Album: Public Image: First Issue
. . .
After the Sex Pistols broke up following their U.S. tour — wait, that’s not right. Start again.
After Johnny Rotten left the Sex Pistols following their U.S. tour, he almost instantly formed a band while his former bandmates caroused with bank robbers, made films and did smack, desperately trying to get their focus, which, of course they never did. Because they’d lost it.
Meanwhile, Rotten went back to his birth name of “Lydon,” recruited his buddy John Wardle, rechristened as “Jah Wobble,” ex-Clash guitarist Keith Levene and a drummer named Jim Walker, and remained hell-bent on continuing his plan to destroy rock ‘n’ roll, only this time, instead of the recontexutalized Chuck Berry riffs that dominated the Pistols, with truly pioneering music.
Most of which, I’ve, er, never really gotten into. Because I’ve always preferred recontextualized Chuck Berry riffs, doubly so at the time Public Image: First Issue came out.
That said, the firestorm of guitar that Keith Levene put out — stealing from U2’s “I Will Follow” two years before Boy came out — over Wobbles massive rumbling bassline and Walker’s echoing drums created a wonderful match for Lydon’s monumental howl, which started with “hello”, ended with “goodbye” and in between, addressed the wreckage of the Sex Pistols.
You never listened to a word that I said
You only seen me from the clothes that I wear
Or did the interest go so much deeper
It must have been to the color of my hair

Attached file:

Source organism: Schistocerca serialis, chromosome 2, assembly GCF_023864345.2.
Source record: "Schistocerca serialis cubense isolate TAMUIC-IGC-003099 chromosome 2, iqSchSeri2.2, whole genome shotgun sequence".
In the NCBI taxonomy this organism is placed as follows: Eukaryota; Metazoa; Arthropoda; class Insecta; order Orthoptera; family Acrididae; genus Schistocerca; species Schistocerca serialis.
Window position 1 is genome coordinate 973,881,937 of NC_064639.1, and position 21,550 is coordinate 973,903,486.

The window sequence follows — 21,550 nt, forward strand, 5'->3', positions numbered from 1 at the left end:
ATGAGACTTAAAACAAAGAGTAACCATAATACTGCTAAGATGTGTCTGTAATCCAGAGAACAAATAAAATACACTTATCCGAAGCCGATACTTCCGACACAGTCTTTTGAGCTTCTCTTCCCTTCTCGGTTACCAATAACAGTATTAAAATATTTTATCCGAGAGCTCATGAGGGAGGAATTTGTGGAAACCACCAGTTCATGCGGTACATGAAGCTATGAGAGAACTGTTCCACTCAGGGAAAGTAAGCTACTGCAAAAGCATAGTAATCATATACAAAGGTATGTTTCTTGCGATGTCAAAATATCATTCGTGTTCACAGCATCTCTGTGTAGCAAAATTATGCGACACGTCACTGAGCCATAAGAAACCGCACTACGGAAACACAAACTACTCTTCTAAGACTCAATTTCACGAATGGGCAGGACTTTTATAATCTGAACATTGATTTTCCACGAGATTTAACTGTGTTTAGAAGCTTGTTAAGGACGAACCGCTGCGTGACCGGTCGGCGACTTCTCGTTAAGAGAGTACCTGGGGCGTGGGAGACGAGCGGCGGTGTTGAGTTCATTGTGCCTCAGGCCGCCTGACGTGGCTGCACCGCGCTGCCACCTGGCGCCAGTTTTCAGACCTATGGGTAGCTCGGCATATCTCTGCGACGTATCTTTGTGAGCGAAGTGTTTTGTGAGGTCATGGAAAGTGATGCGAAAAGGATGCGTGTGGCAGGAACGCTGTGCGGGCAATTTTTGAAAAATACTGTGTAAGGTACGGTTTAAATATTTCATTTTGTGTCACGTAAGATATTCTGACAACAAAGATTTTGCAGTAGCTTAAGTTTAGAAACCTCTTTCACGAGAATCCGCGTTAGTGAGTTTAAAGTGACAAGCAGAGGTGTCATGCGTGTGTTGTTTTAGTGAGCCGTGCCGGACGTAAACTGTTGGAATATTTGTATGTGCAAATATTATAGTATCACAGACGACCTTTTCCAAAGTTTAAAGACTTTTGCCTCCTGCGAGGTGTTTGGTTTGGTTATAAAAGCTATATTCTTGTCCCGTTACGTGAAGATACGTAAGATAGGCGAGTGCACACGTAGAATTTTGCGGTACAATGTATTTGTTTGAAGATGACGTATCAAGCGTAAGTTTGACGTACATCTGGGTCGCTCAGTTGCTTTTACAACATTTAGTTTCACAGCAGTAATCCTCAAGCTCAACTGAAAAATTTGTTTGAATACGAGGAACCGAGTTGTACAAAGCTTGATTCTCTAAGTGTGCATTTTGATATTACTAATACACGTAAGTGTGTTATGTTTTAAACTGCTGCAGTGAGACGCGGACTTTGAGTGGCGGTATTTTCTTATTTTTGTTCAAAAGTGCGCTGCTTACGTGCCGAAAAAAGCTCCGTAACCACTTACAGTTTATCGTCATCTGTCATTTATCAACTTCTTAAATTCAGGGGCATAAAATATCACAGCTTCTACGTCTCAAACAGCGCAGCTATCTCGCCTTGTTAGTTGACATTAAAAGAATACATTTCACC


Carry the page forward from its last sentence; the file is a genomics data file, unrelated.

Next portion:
Or more specifically, it addressed Malcolm McLaren, the evil genius would brought the Sex Pistols together, and then did everything he could to then try to control what happened next, even as it became a cultural revolution that’s still echoing 40 years later.
Two sides to every story
Somebody had to stop me
I’m not the same as when I began
I will not be treated as property
This was all sung in that inimitable Lydon shriek, where every single time he would scream “public imaaaaaaaaaage” you can imaging little pieces of plaster falling from the studio ceiling, because it was that powerful. All in all, a fantastic debut single, and considering where his music was going for the next several years, a complete and utter feint. Which makes me love and respect it that much more, because it was kind of a “fuck you” to those of us who wanted a whole album of piledriving rock songs.
And, of course, things would get weirder. Much much weirder.
Video for “Public Image”
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